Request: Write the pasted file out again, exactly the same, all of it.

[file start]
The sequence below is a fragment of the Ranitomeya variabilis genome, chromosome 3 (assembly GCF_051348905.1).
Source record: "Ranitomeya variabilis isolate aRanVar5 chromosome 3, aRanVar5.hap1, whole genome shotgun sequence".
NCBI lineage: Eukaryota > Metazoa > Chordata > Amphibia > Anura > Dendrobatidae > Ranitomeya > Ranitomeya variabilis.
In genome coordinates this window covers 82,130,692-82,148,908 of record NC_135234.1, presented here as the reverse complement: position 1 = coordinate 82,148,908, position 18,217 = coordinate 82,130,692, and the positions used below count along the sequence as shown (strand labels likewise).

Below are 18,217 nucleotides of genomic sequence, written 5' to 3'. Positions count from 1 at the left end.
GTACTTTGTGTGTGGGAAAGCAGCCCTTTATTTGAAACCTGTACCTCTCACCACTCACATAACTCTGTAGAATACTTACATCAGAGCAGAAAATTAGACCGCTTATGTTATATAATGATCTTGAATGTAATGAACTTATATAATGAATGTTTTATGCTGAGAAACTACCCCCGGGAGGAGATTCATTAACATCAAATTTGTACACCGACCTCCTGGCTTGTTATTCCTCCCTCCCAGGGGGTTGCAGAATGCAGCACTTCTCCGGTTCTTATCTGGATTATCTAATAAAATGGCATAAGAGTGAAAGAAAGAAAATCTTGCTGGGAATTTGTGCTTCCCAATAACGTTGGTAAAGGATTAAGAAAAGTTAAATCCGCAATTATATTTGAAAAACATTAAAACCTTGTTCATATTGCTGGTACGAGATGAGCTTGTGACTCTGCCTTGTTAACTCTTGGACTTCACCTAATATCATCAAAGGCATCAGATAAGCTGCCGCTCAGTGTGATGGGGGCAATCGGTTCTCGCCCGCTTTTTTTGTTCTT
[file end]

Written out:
The sequence below is a fragment of the Ranitomeya variabilis genome, chromosome 3 (assembly GCF_051348905.1).
Source record: "Ranitomeya variabilis isolate aRanVar5 chromosome 3, aRanVar5.hap1, whole genome shotgun sequence".
NCBI lineage: Eukaryota > Metazoa > Chordata > Amphibia > Anura > Dendrobatidae > Ranitomeya > Ranitomeya variabilis.
In genome coordinates this window covers 82,130,692-82,148,908 of record NC_135234.1, presented here as the reverse complement: position 1 = coordinate 82,148,908, position 18,217 = coordinate 82,130,692, and the positions used below count along the sequence as shown (strand labels likewise).

Below are 18,217 nucleotides of genomic sequence, written 5' to 3'. Positions count from 1 at the left end.
GTACTTTGTGTGTGGGAAAGCAGCCCTTTATTTGAAACCTGTACCTCTCACCACTCACATAACTCTGTAGAATACTTACATCAGAGCAGAAAATTAGACCGCTTATGTTATATAATGATCTTGAATGTAATGAACTTATATAATGAATGTTTTATGCTGAGAAACTACCCCCGGGAGGAGATTCATTAACATCAAATTTGTACACCGACCTCCTGGCTTGTTATTCCTCCCTCCCAGGGGGTTGCAGAATGCAGCACTTCTCCGGTTCTTATCTGGATTATCTAATAAAATGGCATAAGAGTGAAAGAAAGAAAATCTTGCTGGGAATTTGTGCTTCCCAATAACGTTGGTAAAGGATTAAGAAAAGTTAAATCCGCAATTATATTTGAAAAACATTAAAACCTTGTTCATATTGCTGGTACGAGATGAGCTTGTGACTCTGCCTTGTTAACTCTTGGACTTCACCTAATATCATCAAAGGCATCAGATAAGCTGCCGCTCAGTGTGATGGGGGCAATCGGTTCTCGCCCGCTTTTTTTGTTCTT